Google Docs

Google Docs

Google Docs is a free, Web-based word processor, spreadsheet, and presentation application offered by Google. It allows users to create and edit documents online while collaborating in real-time with other users. Google Docs combines the features of two services, Writely and Spreadsheets, which were merged into a single product on October 10, 2006. A third product for presentations, incorporating technology designed by Tonic Systems, was released on September 17, 2007.


Documents, spreadsheets, and presentations can be created within the application itself, imported through the web interface, or sent via email. They can also be saved to the user's computer in a variety of formats. By default, they are saved to the Google servers. Open documents are automatically saved to prevent data loss, and a revision history is automatically kept. Documents can be tagged and archived for organizational purposes.

Collaboration between users is also a feature of Google Docs. Documents can be shared, opened, and edited by multiple users at the same time. In the case of spreadsheets, users can be notified of changes to any specified regions via e-mail.

The application supports the ISO standard OpenDocument format. It also includes support for proprietary formats such as .doc and .xls.

It is also possible to upload and share PDF files.

Mobile access

Google Docs allows mobile phone users to browse their Google Docs documents in a mobile browser. Users can view (but not edit) documents and spreadsheets, but not presentations.

A version of Google Docs for the iPhone includes functionality for viewing presentations, along with an interface designed specifically for the device.


There is a limit on how much a user can store on his/her account. Each document must be under 500k plus 2MB for each embedded image. Each spreadsheet must be under 10,000 rows, 256 columns, 100,000 cells and under 40 sheets. A user can have a total of 5,000 documents and presentations, 5,000 images and 1,000 spreadsheets. The maximum number of spreadsheets that one can open at one time is 11. Only presentations under 10MB can be imported. User access to Google Docs is currently supported through Mozilla Firefox, Microsoft Internet Explorer, Safari, and Google Chrome. (Although Google Docs can also be used with Opera by turning on "mask as Firefox", it is not officially supported.)


Google Docs does not default to an encrypted [] connection beyond the login screen, though text documents and spreadsheets can be optionally accessed through HTTPS by replacing "http" with "https" in the URL. Similarly, if a user enables the "always use https" option in the settings of their Gmail account, Google Docs (as well as Google Calendar) will also open with https, but only when accessed via the link within Gmail.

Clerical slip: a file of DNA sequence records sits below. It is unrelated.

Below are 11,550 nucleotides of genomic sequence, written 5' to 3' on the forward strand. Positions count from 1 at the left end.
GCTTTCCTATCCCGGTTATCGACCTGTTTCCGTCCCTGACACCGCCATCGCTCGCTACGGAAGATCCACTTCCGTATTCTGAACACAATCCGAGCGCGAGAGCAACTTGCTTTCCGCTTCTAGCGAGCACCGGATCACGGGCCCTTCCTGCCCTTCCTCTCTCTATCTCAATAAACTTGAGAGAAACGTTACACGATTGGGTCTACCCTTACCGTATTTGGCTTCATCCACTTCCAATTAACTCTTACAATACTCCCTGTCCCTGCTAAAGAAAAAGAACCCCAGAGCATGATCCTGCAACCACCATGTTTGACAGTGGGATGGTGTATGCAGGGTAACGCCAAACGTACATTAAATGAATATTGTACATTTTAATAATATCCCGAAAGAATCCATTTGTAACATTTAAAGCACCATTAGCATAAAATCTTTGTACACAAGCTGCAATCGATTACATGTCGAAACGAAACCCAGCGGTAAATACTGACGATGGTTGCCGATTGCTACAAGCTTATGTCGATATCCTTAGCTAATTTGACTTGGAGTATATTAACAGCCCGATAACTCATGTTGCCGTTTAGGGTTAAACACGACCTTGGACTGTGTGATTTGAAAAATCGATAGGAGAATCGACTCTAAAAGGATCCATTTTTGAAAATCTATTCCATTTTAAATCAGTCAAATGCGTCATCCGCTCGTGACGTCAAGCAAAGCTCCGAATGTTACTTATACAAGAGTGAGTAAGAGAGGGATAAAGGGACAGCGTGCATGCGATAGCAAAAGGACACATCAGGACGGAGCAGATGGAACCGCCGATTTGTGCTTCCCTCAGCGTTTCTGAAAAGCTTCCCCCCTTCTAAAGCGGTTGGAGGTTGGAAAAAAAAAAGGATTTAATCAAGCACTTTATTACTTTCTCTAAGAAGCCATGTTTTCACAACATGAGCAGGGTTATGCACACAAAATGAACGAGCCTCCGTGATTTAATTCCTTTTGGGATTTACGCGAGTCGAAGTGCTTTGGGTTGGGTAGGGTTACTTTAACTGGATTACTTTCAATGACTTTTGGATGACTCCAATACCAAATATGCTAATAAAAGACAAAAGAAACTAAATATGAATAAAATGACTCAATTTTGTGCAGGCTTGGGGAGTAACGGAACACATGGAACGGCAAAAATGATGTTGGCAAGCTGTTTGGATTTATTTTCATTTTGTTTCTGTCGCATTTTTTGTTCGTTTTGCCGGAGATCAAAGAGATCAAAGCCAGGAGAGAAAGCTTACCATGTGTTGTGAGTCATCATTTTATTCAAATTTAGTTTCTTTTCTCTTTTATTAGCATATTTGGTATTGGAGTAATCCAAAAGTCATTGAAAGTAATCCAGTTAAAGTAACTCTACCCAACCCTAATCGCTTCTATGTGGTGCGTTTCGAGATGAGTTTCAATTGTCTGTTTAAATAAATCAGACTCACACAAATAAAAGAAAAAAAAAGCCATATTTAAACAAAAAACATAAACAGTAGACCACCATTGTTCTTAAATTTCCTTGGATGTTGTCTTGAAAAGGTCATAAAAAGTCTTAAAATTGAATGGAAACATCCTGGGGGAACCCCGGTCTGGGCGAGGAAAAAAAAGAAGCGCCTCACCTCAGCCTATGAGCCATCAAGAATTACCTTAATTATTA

The privacy of sensitive documents may also be compromised by the fact that many people are increasingly logged into their Google Account – which provides access to services such as Gmail, Google Calendar, and Google Video – in a quasi-permanent fashion. While this unified login provides value, it also represents a potential threat to security (see cross-site scripting) because access to Google Docs requires no password check.

On September 15, 2008, a "huge security breach" – which allowed users to enumerate, view, and edit each others' files – was discovered by a security researcher in Thailand and posted on the ISC2 site. Believed to be due to "JavaScript error in the way in which Google manages user sessions", Google resolved the problem and declared it a "unique issue on our end in combination with a local ISP". The researcher suspected that other Google applications using the same session management code were also vulnerable, and that there "may be an underlying XSS (cross-site scripting) vulnerability as well".


Google Docs originated from two separate products, Writely and Google Spreadsheets. Writely was an individual web-based word processor created by the software company Upstartle and launched in August 2005. Its original features included a collaborative text editing suite and access controls. Menus, keyboard shortcuts, and dialogue boxes show up in a way similar to what users may expect in a GUI-driven word processor, such as Microsoft Word or Writer.

On March 9, 2006, Google announced that it had acquired Upstartle. At the time of acquisition, Upstartle had four employees. Writely closed registration to its service until the move to Google servers was complete. In August 2006, Writely sent account invitations to everyone who had requested to be placed on a waiting list, and then became publicly available on August 23. Writely continued to maintain its own user system until September 19, 2006, when it was integrated with Google Accounts.

Writely originally ran on Microsoft ASP.NET technology which uses Microsoft Windows. Since July 2006, Writely servers appear to be running a Linux-based operating system.

Meanwhile, Google developed Google Spreadsheets. This product introduced most of the abilities found today in Google Docs. Google announced Spreadsheets on June 6, 2006, and initially made it available to only a limited number of users, on a first-come, first-served basis. The limited test was later replaced with a beta version available to all Google Account holders.

In February 2007, Google Docs was made available to Google Apps users.

In June 2007, Google changed the front page to include folders instead of labels, organized in a side bar.

On September 17, 2007, Google released their presentation program product for Google Docs.

See also


External links

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